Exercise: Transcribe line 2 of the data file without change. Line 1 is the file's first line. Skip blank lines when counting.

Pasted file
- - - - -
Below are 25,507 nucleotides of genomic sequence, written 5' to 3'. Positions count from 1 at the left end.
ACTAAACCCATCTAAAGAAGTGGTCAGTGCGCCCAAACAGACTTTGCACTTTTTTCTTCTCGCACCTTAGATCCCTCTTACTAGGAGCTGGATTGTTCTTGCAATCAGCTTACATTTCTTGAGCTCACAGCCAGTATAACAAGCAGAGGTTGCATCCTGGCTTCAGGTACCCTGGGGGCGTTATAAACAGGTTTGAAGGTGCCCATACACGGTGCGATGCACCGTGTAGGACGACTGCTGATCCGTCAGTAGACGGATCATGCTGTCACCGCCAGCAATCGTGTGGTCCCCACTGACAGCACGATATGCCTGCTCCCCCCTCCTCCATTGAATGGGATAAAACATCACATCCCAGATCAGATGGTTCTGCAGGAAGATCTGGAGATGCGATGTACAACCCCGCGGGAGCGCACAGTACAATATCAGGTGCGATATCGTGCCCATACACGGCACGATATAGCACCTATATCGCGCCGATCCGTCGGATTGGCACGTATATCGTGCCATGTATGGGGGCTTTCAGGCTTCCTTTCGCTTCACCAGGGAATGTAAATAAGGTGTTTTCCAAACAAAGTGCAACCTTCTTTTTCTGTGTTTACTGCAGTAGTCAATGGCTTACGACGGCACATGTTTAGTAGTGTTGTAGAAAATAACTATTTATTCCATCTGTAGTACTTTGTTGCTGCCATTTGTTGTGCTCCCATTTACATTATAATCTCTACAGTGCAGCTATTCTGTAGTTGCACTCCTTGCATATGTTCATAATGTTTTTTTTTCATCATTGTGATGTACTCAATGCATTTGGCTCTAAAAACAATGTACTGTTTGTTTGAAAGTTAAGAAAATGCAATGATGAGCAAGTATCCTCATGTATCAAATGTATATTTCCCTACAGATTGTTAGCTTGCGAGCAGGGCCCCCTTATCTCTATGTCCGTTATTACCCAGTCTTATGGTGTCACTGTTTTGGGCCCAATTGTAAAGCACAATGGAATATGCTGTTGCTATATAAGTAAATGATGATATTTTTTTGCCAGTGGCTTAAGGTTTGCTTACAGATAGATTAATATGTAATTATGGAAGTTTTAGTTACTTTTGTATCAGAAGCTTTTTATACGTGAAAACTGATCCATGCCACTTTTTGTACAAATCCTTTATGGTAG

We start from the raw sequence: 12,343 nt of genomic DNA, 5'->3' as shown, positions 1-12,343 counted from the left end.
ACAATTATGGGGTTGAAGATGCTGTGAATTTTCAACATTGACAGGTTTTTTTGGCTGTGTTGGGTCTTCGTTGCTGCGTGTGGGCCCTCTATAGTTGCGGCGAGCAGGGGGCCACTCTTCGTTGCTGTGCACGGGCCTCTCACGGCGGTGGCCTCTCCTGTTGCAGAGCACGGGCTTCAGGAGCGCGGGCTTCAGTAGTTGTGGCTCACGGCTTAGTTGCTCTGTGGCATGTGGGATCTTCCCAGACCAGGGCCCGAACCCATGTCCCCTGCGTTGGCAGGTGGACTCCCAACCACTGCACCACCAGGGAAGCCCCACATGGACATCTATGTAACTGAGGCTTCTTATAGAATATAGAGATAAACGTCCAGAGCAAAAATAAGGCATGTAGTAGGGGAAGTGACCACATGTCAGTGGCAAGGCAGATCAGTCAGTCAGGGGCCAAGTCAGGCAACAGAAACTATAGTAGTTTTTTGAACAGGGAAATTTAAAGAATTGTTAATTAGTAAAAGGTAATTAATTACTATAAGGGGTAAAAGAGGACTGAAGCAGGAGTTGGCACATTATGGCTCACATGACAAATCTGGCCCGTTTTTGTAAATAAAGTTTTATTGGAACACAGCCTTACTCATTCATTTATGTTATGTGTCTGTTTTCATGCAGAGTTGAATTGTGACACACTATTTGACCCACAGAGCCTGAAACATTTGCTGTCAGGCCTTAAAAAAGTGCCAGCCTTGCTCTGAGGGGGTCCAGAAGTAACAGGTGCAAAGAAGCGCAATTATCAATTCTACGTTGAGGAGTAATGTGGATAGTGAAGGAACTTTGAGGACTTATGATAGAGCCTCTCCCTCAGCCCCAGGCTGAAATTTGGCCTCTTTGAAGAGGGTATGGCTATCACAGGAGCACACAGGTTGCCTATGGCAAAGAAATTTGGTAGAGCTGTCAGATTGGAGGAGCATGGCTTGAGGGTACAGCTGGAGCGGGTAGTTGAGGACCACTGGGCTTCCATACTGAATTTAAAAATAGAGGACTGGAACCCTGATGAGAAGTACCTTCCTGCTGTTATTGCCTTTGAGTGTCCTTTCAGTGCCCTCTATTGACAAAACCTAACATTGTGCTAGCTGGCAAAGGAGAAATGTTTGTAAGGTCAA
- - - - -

ACTAAACCCATCTAAAGAAGTGGTCAGTGCGCCCAAACAGACTTTGCACTTTTTTCTTCTCGCACCTTAGATCCCTCTTACTAGGAGCTGGATTGTTCTTGCAATCAGCTTACATTTCTTGAGCTCACAGCCAGTATAACAAGCAGAGGTTGCATCCTGGCTTCAGGTACCCTGGGGGCGTTATAAACAGGTTTGAAGGTGCCCATACACGGTGCGATGCACCGTGTAGGACGACTGCTGATCCGTCAGTAGACGGATCATGCTGTCACCGCCAGCAATCGTGTGGTCCCCACTGACAGCACGATATGCCTGCTCCCCCCTCCTCCATTGAATGGGATAAAACATCACATCCCAGATCAGATGGTTCTGCAGGAAGATCTGGAGATGCGATGTACAACCCCGCGGGAGCGCACAGTACAATATCAGGTGCGATATCGTGCCCATACACGGCACGATATAGCACCTATATCGCGCCGATCCGTCGGATTGGCACGTATATCGTGCCATGTATGGGGGCTTTCAGGCTTCCTTTCGCTTCACCAGGGAATGTAAATAAGGTGTTTTCCAAACAAAGTGCAACCTTCTTTTTCTGTGTTTACTGCAGTAGTCAATGGCTTACGACGGCACATGTTTAGTAGTGTTGTAGAAAATAACTATTTATTCCATCTGTAGTACTTTGTTGCTGCCATTTGTTGTGCTCCCATTTACATTATAATCTCTACAGTGCAGCTATTCTGTAGTTGCACTCCTTGCATATGTTCATAATGTTTTTTTTTCATCATTGTGATGTACTCAATGCATTTGGCTCTAAAAACAATGTACTGTTTGTTTGAAAGTTAAGAAAATGCAATGATGAGCAAGTATCCTCATGTATCAAATGTATATTTCCCTACAGATTGTTAGCTTGCGAGCAGGGCCCCCTTATCTCTATGTCCGTTATTACCCAGTCTTATGGTGTCACTGTTTTGGGCCCAATTGTAAAGCACAATGGAATATGCTGTTGCTATATAAGTAAATGATGATATTTTTTTGCCAGTGGCTTAAGGTTTGCTTACAGATAGATTAATATGTAATTATGGAAGTTTTAGTTACTTTTGTATCAGAAGCTTTTTATACGTGAAAACTGATCCATGCCACTTTTTGTACAAATCCTTTATGGTAG